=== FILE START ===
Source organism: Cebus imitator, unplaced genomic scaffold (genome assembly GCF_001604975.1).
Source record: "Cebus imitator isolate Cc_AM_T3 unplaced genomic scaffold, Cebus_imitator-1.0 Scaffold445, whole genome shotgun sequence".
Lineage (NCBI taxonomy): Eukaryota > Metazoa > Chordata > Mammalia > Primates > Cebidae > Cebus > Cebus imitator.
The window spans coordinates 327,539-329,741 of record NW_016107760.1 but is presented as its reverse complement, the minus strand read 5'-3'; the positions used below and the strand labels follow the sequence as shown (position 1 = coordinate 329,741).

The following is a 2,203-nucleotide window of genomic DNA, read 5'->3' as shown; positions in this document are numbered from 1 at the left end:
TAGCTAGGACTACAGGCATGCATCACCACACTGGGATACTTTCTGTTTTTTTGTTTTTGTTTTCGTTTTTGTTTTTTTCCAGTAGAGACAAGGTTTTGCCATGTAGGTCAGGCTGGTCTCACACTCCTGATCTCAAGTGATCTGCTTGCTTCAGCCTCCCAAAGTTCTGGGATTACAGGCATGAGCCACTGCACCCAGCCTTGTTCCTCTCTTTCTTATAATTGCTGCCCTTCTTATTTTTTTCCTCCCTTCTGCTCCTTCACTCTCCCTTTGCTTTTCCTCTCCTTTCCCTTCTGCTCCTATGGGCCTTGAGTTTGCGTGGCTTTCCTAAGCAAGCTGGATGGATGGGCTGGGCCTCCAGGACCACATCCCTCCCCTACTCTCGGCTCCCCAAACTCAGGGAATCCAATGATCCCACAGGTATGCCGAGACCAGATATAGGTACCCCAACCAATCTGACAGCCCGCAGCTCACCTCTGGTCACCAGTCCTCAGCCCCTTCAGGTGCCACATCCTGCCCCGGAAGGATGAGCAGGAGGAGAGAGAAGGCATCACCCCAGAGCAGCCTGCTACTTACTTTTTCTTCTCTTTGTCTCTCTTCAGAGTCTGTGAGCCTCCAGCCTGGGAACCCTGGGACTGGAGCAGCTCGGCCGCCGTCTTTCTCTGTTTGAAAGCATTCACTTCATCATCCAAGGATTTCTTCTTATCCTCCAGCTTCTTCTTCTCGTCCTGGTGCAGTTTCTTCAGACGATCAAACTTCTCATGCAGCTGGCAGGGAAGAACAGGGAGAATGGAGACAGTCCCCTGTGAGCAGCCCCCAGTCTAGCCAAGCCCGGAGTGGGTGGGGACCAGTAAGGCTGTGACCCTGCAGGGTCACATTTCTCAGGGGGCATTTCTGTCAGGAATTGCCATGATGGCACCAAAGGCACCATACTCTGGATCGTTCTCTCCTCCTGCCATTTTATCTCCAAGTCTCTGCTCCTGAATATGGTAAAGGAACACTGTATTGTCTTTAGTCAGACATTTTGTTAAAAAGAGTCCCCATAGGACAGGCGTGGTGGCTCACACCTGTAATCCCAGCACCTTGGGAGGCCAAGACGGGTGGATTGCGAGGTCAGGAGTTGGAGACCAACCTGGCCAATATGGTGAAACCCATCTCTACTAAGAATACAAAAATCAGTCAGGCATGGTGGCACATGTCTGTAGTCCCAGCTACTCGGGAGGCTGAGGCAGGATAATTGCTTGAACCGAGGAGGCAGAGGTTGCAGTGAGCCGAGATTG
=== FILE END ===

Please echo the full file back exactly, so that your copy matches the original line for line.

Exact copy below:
Source organism: Cebus imitator, unplaced genomic scaffold (genome assembly GCF_001604975.1).
Source record: "Cebus imitator isolate Cc_AM_T3 unplaced genomic scaffold, Cebus_imitator-1.0 Scaffold445, whole genome shotgun sequence".
Lineage (NCBI taxonomy): Eukaryota > Metazoa > Chordata > Mammalia > Primates > Cebidae > Cebus > Cebus imitator.
The window spans coordinates 327,539-329,741 of record NW_016107760.1 but is presented as its reverse complement, the minus strand read 5'-3'; the positions used below and the strand labels follow the sequence as shown (position 1 = coordinate 329,741).

The following is a 2,203-nucleotide window of genomic DNA, read 5'->3' as shown; positions in this document are numbered from 1 at the left end:
TAGCTAGGACTACAGGCATGCATCACCACACTGGGATACTTTCTGTTTTTTTGTTTTTGTTTTCGTTTTTGTTTTTTTCCAGTAGAGACAAGGTTTTGCCATGTAGGTCAGGCTGGTCTCACACTCCTGATCTCAAGTGATCTGCTTGCTTCAGCCTCCCAAAGTTCTGGGATTACAGGCATGAGCCACTGCACCCAGCCTTGTTCCTCTCTTTCTTATAATTGCTGCCCTTCTTATTTTTTTCCTCCCTTCTGCTCCTTCACTCTCCCTTTGCTTTTCCTCTCCTTTCCCTTCTGCTCCTATGGGCCTTGAGTTTGCGTGGCTTTCCTAAGCAAGCTGGATGGATGGGCTGGGCCTCCAGGACCACATCCCTCCCCTACTCTCGGCTCCCCAAACTCAGGGAATCCAATGATCCCACAGGTATGCCGAGACCAGATATAGGTACCCCAACCAATCTGACAGCCCGCAGCTCACCTCTGGTCACCAGTCCTCAGCCCCTTCAGGTGCCACATCCTGCCCCGGAAGGATGAGCAGGAGGAGAGAGAAGGCATCACCCCAGAGCAGCCTGCTACTTACTTTTTCTTCTCTTTGTCTCTCTTCAGAGTCTGTGAGCCTCCAGCCTGGGAACCCTGGGACTGGAGCAGCTCGGCCGCCGTCTTTCTCTGTTTGAAAGCATTCACTTCATCATCCAAGGATTTCTTCTTATCCTCCAGCTTCTTCTTCTCGTCCTGGTGCAGTTTCTTCAGACGATCAAACTTCTCATGCAGCTGGCAGGGAAGAACAGGGAGAATGGAGACAGTCCCCTGTGAGCAGCCCCCAGTCTAGCCAAGCCCGGAGTGGGTGGGGACCAGTAAGGCTGTGACCCTGCAGGGTCACATTTCTCAGGGGGCATTTCTGTCAGGAATTGCCATGATGGCACCAAAGGCACCATACTCTGGATCGTTCTCTCCTCCTGCCATTTTATCTCCAAGTCTCTGCTCCTGAATATGGTAAAGGAACACTGTATTGTCTTTAGTCAGACATTTTGTTAAAAAGAGTCCCCATAGGACAGGCGTGGTGGCTCACACCTGTAATCCCAGCACCTTGGGAGGCCAAGACGGGTGGATTGCGAGGTCAGGAGTTGGAGACCAACCTGGCCAATATGGTGAAACCCATCTCTACTAAGAATACAAAAATCAGTCAGGCATGGTGGCACATGTCTGTAGTCCCAGCTACTCGGGAGGCTGAGGCAGGATAATTGCTTGAACCGAGGAGGCAGAGGTTGCAGTGAGCCGAGATTG